Thursday, September 18, 2008

Better than I could put it.

I usually keep quiet on politics in the public arena, but I've been searching for a way to justify just what I like about Barack Obama and what bugs me about John McCain (who I would have been okay with as president until his reckless pick for a running mate and he renounced his high road, semi-maverick status for lies, damned lies, and continuation of damned lies even after the damned lies had been debunked seven times over).

This story from D Magazine by conservative Wick Allison sums up much of what I like about the Barack Obama candidacy.

From the article:

Barack Obama is not my ideal candidate for president. (In fact, I made the maximum donation to John McCain during the primaries, when there was still hope he might come to his senses.) But I now see that Obama is almost the ideal candidate for this moment in American history. I disagree with him on many issues. But those don’t matter as much as what Obama offers, which is a deeply conservative view of the world. Nobody can read Obama’s books (which, it is worth noting, he wrote himself) or listen to him speak without realizing that this is a thoughtful, pragmatic, and prudent man. It gives me comfort just to think that after eight years of George W. Bush we will have a president who has actually read the Federalist Papers.

Most important, Obama will be a realist. I doubt he will taunt Russia, as McCain has, at the very moment when our national interest requires it as an ally. The crucial distinction in my mind is that, unlike John McCain, I am convinced he will not impulsively take us into another war unless American national interests are directly threatened.

“Every great cause,” Eric Hoffer wrote, “begins as a movement, becomes a business, and eventually degenerates into a racket.” As a cause, conservatism may be dead. But as a stance, as a way of making judgments in a complex and difficult world, I believe it is very much alive in the instincts and predispositions of a liberal named Barack Obama.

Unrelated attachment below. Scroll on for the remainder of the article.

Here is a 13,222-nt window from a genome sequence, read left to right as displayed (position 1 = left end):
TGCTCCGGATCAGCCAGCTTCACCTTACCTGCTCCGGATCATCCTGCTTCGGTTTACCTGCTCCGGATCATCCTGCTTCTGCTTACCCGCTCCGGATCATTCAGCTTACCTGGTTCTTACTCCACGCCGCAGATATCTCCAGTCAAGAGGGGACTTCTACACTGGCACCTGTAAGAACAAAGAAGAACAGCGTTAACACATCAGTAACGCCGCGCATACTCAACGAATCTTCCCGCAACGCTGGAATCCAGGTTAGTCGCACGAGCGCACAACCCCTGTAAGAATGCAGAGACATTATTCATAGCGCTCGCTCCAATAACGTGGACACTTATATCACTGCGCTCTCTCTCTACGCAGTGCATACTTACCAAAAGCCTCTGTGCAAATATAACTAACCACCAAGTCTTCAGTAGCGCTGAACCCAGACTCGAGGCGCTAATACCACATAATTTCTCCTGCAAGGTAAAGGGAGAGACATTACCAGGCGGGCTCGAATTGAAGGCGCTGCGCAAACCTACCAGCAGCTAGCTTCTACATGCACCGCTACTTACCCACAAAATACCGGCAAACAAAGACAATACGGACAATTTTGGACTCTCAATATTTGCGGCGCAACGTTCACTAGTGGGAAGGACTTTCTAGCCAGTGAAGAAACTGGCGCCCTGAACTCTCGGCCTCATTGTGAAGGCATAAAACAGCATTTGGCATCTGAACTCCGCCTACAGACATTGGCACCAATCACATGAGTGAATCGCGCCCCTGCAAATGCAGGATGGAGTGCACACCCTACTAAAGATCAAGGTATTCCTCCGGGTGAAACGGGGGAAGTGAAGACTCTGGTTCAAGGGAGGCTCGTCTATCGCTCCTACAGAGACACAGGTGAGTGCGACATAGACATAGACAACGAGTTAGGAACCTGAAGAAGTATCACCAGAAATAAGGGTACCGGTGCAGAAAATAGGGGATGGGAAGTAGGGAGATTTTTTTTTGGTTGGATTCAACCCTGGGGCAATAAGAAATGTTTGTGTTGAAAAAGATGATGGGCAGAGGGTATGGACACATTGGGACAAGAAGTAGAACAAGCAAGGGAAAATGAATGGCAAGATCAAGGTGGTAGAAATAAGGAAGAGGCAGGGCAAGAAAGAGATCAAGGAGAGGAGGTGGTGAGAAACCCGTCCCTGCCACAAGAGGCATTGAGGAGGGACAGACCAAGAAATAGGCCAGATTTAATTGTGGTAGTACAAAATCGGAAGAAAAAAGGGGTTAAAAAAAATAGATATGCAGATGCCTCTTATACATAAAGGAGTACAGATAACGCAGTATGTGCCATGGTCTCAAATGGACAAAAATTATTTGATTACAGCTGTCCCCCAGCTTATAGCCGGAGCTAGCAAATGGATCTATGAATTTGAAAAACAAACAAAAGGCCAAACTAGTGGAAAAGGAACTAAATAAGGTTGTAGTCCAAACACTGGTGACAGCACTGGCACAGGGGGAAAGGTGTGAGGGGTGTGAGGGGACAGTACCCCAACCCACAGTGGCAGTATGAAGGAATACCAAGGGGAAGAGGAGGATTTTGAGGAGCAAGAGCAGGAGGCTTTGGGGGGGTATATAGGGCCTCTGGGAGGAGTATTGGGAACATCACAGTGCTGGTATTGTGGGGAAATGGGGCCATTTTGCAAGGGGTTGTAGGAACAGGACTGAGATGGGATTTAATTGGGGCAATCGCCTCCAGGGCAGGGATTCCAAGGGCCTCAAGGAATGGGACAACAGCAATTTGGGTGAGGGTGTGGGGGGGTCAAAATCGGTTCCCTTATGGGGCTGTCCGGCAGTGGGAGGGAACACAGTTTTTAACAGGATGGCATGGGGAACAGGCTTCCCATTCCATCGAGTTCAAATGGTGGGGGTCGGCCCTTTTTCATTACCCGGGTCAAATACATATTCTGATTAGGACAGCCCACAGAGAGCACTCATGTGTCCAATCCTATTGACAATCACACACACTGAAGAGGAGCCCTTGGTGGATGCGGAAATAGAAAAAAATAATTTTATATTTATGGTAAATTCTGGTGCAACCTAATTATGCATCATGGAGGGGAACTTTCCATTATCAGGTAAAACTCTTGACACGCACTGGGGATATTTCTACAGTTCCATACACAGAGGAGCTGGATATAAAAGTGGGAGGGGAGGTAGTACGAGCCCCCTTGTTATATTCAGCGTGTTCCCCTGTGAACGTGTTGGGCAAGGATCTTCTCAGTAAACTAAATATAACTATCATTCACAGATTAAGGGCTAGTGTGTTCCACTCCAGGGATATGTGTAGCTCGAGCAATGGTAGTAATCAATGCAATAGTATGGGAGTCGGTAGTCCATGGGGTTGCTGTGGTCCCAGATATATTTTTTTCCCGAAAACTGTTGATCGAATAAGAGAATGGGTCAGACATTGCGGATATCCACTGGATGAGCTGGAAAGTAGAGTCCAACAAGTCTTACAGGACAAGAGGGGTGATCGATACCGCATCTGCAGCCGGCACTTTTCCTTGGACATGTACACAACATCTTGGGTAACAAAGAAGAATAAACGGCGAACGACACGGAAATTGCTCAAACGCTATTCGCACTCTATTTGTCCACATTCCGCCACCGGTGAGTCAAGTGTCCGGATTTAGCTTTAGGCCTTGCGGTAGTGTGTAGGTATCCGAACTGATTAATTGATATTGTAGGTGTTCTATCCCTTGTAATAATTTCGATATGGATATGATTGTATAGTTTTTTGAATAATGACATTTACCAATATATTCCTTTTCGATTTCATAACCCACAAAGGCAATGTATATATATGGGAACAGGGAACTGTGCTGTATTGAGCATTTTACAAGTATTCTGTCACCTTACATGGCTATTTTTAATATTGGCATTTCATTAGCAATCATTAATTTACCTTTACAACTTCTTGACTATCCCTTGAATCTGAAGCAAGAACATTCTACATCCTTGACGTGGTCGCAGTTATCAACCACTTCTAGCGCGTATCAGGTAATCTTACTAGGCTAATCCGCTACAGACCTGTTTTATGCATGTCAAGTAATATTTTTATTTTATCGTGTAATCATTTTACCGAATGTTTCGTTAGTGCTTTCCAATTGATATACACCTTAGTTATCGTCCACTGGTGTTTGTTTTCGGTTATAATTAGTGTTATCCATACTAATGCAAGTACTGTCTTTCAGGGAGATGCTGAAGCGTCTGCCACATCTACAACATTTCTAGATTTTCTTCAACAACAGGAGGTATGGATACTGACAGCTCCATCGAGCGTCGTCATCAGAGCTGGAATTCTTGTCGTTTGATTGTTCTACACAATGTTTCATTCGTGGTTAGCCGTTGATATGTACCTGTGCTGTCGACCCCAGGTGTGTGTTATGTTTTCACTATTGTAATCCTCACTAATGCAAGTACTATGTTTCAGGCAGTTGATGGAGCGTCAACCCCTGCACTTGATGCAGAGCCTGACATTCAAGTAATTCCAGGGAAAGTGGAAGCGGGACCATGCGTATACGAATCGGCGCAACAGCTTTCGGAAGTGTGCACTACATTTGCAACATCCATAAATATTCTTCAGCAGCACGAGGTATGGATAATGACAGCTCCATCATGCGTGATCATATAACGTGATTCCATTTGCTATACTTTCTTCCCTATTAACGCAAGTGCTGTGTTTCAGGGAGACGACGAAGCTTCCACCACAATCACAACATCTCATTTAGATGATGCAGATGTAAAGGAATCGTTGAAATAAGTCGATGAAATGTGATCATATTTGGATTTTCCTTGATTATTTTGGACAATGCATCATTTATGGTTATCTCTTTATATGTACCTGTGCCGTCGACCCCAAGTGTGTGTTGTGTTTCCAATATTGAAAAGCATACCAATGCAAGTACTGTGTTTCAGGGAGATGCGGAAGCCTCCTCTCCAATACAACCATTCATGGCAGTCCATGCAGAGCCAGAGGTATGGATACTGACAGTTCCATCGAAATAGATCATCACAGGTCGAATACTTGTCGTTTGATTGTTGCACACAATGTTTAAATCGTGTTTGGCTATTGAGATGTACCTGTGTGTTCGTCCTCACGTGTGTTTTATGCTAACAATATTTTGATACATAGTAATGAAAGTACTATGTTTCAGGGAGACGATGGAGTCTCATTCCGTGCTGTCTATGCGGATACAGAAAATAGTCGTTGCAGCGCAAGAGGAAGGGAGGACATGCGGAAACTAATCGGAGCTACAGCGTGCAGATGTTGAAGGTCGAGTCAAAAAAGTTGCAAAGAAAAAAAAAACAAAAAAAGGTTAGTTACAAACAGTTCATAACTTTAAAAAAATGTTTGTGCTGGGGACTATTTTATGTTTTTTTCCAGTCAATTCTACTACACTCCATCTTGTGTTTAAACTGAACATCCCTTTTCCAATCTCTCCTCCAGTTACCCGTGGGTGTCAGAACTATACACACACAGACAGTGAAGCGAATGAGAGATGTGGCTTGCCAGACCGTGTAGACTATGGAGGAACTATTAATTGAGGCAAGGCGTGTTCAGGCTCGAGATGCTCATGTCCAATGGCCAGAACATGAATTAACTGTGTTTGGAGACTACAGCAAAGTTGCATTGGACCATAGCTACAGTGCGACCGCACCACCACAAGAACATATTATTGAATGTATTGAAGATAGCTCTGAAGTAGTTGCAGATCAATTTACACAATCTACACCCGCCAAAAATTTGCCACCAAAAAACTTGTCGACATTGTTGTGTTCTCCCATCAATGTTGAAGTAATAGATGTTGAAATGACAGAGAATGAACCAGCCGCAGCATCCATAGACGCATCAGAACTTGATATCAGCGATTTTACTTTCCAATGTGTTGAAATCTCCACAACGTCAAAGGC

In addition, John Dickerson at Slate helped quell some of my fears and panic by reiterating that Obama's cool (and that of his extended campaign for that matter) has been kept in recent weeks in ways that echo how he kept his cool throughout firestorms in the primary season.
Or maybe [the Obama campaign is] not rattled because they've been through this before. If they'd listened to the polls and Democratic experts, they'd never have gotten in the race. In the summer of 2007, there were lots of Obama supporters who thought he should panic a little more—or risk losing to Hillary Clinton. The Obama campaign stuck to its plan and won. Aides often cite this lesson in explaining why they're not going to overreact now.

Cool under fire. I like that in a leader.

YMMV.

3 comments:

aham23 said...

5 years in a Korean POW camp doesnt make one cool under fire? im not saying. im just saying.

and, be damned with the damn lies.

later.

CyLowe said...

Yeah, it was a North Vietnam POW prison. And I do not discount that time McCain spent there honoring the code and his country.

However, this period of his life is only part of the puzzle. There are more current pieces to that puzzle that have given me pause, even before his completely reactionary pick of Palin, which in and of itself questions his decision making abilities.

We'll have to sit down and chat. I'll buy you one of them fancy latte-spressos you like so much.

aham23 said...

argh, pumpkin spice is da bomb, matey!!